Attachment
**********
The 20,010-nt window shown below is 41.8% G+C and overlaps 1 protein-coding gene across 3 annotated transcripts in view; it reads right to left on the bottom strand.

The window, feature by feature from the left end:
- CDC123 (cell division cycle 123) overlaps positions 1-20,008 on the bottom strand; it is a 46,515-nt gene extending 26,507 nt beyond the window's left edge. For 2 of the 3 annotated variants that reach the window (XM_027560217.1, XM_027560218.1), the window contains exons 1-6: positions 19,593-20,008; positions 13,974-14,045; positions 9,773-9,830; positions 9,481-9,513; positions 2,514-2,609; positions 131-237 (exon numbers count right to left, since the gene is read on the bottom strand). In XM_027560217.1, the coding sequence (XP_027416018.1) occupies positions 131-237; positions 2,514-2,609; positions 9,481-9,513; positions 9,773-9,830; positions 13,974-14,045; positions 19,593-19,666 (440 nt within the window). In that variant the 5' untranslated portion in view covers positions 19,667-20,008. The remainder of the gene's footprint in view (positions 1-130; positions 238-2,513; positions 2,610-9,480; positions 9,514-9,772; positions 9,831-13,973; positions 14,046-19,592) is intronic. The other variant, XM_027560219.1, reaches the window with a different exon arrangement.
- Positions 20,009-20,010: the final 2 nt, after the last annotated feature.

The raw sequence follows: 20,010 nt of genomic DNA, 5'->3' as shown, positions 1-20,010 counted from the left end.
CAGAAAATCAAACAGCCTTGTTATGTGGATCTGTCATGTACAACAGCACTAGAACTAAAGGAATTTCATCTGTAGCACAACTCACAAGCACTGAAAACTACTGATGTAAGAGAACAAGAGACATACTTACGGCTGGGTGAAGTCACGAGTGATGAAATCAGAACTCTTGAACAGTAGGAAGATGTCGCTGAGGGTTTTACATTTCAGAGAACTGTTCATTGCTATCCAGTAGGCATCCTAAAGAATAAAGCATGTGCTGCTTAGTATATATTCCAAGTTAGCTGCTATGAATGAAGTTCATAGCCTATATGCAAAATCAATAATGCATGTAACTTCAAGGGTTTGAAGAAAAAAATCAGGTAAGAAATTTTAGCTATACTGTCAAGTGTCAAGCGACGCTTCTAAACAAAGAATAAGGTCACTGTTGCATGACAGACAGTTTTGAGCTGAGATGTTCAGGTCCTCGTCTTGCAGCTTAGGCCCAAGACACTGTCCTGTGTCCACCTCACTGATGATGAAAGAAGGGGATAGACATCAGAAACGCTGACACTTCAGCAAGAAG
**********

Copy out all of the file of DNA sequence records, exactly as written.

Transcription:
The 20,010-nt window shown below is 41.8% G+C and overlaps 1 protein-coding gene across 3 annotated transcripts in view; it reads right to left on the bottom strand.

The window, feature by feature from the left end:
- CDC123 (cell division cycle 123) overlaps positions 1-20,008 on the bottom strand; it is a 46,515-nt gene extending 26,507 nt beyond the window's left edge. For 2 of the 3 annotated variants that reach the window (XM_027560217.1, XM_027560218.1), the window contains exons 1-6: positions 19,593-20,008; positions 13,974-14,045; positions 9,773-9,830; positions 9,481-9,513; positions 2,514-2,609; positions 131-237 (exon numbers count right to left, since the gene is read on the bottom strand). In XM_027560217.1, the coding sequence (XP_027416018.1) occupies positions 131-237; positions 2,514-2,609; positions 9,481-9,513; positions 9,773-9,830; positions 13,974-14,045; positions 19,593-19,666 (440 nt within the window). In that variant the 5' untranslated portion in view covers positions 19,667-20,008. The remainder of the gene's footprint in view (positions 1-130; positions 238-2,513; positions 2,610-9,480; positions 9,514-9,772; positions 9,831-13,973; positions 14,046-19,592) is intronic. The other variant, XM_027560219.1, reaches the window with a different exon arrangement.
- Positions 20,009-20,010: the final 2 nt, after the last annotated feature.

The raw sequence follows: 20,010 nt of genomic DNA, 5'->3' as shown, positions 1-20,010 counted from the left end.
CAGAAAATCAAACAGCCTTGTTATGTGGATCTGTCATGTACAACAGCACTAGAACTAAAGGAATTTCATCTGTAGCACAACTCACAAGCACTGAAAACTACTGATGTAAGAGAACAAGAGACATACTTACGGCTGGGTGAAGTCACGAGTGATGAAATCAGAACTCTTGAACAGTAGGAAGATGTCGCTGAGGGTTTTACATTTCAGAGAACTGTTCATTGCTATCCAGTAGGCATCCTAAAGAATAAAGCATGTGCTGCTTAGTATATATTCCAAGTTAGCTGCTATGAATGAAGTTCATAGCCTATATGCAAAATCAATAATGCATGTAACTTCAAGGGTTTGAAGAAAAAAATCAGGTAAGAAATTTTAGCTATACTGTCAAGTGTCAAGCGACGCTTCTAAACAAAGAATAAGGTCACTGTTGCATGACAGACAGTTTTGAGCTGAGATGTTCAGGTCCTCGTCTTGCAGCTTAGGCCCAAGACACTGTCCTGTGTCCACCTCACTGATGATGAAAGAAGGGGATAGACATCAGAAACGCTGACACTTCAGCAAGAAG